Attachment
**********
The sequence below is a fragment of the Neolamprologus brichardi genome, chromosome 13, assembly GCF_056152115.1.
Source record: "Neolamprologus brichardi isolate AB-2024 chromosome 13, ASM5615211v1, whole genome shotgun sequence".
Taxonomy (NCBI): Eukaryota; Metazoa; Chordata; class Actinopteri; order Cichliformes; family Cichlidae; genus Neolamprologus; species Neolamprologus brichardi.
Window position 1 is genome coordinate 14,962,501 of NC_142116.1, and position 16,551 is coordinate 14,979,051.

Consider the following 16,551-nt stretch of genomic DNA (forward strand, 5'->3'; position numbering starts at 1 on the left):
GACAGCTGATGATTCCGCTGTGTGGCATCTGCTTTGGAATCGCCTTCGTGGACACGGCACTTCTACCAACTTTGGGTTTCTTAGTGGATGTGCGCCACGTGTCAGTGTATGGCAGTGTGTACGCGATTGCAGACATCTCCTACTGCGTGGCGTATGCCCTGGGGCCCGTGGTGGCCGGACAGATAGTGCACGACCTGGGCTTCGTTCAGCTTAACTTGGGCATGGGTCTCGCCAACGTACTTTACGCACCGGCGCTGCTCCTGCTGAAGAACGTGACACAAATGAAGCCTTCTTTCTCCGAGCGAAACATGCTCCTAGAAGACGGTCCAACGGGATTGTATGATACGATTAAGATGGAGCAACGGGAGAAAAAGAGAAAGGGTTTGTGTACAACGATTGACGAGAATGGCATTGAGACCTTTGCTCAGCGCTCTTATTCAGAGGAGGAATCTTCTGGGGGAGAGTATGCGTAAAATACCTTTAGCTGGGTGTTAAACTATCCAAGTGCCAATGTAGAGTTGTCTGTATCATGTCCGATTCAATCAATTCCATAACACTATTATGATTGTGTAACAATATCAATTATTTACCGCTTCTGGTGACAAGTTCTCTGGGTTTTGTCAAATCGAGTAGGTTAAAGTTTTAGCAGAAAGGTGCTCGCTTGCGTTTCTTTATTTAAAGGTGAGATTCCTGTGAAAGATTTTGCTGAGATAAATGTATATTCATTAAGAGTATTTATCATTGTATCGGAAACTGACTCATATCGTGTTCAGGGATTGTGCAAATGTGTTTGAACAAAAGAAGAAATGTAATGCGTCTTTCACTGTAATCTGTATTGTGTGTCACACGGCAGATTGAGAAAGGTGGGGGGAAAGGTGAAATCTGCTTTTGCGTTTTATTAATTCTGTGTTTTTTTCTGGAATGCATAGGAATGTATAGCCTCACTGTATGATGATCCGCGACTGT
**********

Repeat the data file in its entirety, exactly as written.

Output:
The sequence below is a fragment of the Neolamprologus brichardi genome, chromosome 13, assembly GCF_056152115.1.
Source record: "Neolamprologus brichardi isolate AB-2024 chromosome 13, ASM5615211v1, whole genome shotgun sequence".
Taxonomy (NCBI): Eukaryota; Metazoa; Chordata; class Actinopteri; order Cichliformes; family Cichlidae; genus Neolamprologus; species Neolamprologus brichardi.
Window position 1 is genome coordinate 14,962,501 of NC_142116.1, and position 16,551 is coordinate 14,979,051.

Consider the following 16,551-nt stretch of genomic DNA (forward strand, 5'->3'; position numbering starts at 1 on the left):
GACAGCTGATGATTCCGCTGTGTGGCATCTGCTTTGGAATCGCCTTCGTGGACACGGCACTTCTACCAACTTTGGGTTTCTTAGTGGATGTGCGCCACGTGTCAGTGTATGGCAGTGTGTACGCGATTGCAGACATCTCCTACTGCGTGGCGTATGCCCTGGGGCCCGTGGTGGCCGGACAGATAGTGCACGACCTGGGCTTCGTTCAGCTTAACTTGGGCATGGGTCTCGCCAACGTACTTTACGCACCGGCGCTGCTCCTGCTGAAGAACGTGACACAAATGAAGCCTTCTTTCTCCGAGCGAAACATGCTCCTAGAAGACGGTCCAACGGGATTGTATGATACGATTAAGATGGAGCAACGGGAGAAAAAGAGAAAGGGTTTGTGTACAACGATTGACGAGAATGGCATTGAGACCTTTGCTCAGCGCTCTTATTCAGAGGAGGAATCTTCTGGGGGAGAGTATGCGTAAAATACCTTTAGCTGGGTGTTAAACTATCCAAGTGCCAATGTAGAGTTGTCTGTATCATGTCCGATTCAATCAATTCCATAACACTATTATGATTGTGTAACAATATCAATTATTTACCGCTTCTGGTGACAAGTTCTCTGGGTTTTGTCAAATCGAGTAGGTTAAAGTTTTAGCAGAAAGGTGCTCGCTTGCGTTTCTTTATTTAAAGGTGAGATTCCTGTGAAAGATTTTGCTGAGATAAATGTATATTCATTAAGAGTATTTATCATTGTATCGGAAACTGACTCATATCGTGTTCAGGGATTGTGCAAATGTGTTTGAACAAAAGAAGAAATGTAATGCGTCTTTCACTGTAATCTGTATTGTGTGTCACACGGCAGATTGAGAAAGGTGGGGGGAAAGGTGAAATCTGCTTTTGCGTTTTATTAATTCTGTGTTTTTTTCTGGAATGCATAGGAATGTATAGCCTCACTGTATGATGATCCGCGACTGT